Experts called on 5G providers Friday to heed supply chain security in light of concerns about technology providers such as China’s Huawei, recently banned by the US government.
“The overall risk of influence on a supplier by a third country should be taken into account, notably in relation to its model of governance, the absence of cooperation agreements on security,” said a statement published by a 5G security conference in Prague.
“Security and risk assessments of vendors and network technologies should take into account rule of law, security environment, vendor malfeasance, and compliance with open, interoperable, secure standards and industry best practices,” it added.
Called “the Prague Proposals,” the non-binding statement also singled out the supplier country’s adherence to “multilateral, international or bilateral agreements on cybersecurity, the fight against cybercrime, or data protection” as a security criterion.
Responding to the conclusions of the conference, Huawei said in a Friday statement that it was “committed to working with regulators, operators and industry organisations to develop effective rules which can build a stronger, more resilient and safer network.”
“As the EU continues its deliberations, we firmly believe that any future security principles should be based on verifiable facts and technical data,” Huawei said in the statement forwarded by email.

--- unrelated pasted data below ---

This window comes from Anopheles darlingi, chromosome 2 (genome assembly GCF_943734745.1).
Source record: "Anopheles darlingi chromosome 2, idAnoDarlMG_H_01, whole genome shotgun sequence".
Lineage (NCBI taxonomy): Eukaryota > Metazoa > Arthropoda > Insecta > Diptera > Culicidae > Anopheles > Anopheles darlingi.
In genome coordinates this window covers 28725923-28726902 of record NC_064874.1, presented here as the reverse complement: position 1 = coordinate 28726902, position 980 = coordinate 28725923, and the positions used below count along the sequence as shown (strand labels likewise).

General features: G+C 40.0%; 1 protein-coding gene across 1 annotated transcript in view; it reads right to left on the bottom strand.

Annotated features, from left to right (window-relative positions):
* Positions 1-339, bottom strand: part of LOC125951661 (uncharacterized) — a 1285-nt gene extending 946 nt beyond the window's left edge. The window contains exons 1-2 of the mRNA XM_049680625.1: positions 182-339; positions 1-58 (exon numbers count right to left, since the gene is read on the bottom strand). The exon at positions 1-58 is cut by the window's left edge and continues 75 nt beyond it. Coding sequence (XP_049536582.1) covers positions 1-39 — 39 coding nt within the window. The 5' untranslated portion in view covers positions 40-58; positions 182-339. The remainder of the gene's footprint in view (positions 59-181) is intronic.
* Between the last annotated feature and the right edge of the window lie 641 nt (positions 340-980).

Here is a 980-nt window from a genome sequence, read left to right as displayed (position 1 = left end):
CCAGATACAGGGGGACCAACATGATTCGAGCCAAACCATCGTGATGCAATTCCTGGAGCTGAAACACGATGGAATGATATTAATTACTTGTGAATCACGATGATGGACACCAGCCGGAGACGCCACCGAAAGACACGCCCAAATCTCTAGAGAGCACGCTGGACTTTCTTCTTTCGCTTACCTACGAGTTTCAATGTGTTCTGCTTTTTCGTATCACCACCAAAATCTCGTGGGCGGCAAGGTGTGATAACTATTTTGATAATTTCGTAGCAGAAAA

The United States has banned government agencies from buying equipment from Huawei over fears Beijing could spy on communications and gain access to critical infrastructure if the firm is allowed to develop foreign 5G networks offering instantaneous mobile data transfer.
Washington is adamantly opposed to Huawei’s involvement because of its obligation under Chinese law to help Beijing gather intelligence or provide other security services.
Europe in turn has been torn over its approach to the Chinese giant — while countries such as Britain and Germany have accepted its part in the construction of their networks, other countries including the Czech Republic have warned against Huawei.
In December, the Czech Republic’s National Cyber and Information Security Agency said Huawei’s software and hardware posed a threat to state security.
However, the EU member’s pro-Russian, pro-Chinese president Milos Zeman met a Huawei official in Beijing last week to express his solidarity with the telecoms giant, saying he lacked “material evidence” for the warning.
Ciaran Martin, head of Britain’s National Cyber Security Centre, on Friday chaired a working group dealing with security and resilience at the Prague conference organised by the Czech government.
“We discussed a set of issues dealing with the problems arising from the vendors we have now rather than vendors we might like to have in the future,” Martin said.
“There are a range of security challenges which we noted, sometimes they are issues of quality — poor engineering, poor security practices, there are issues and security requirements arising from the need of the vendors to access the operator’s network.”
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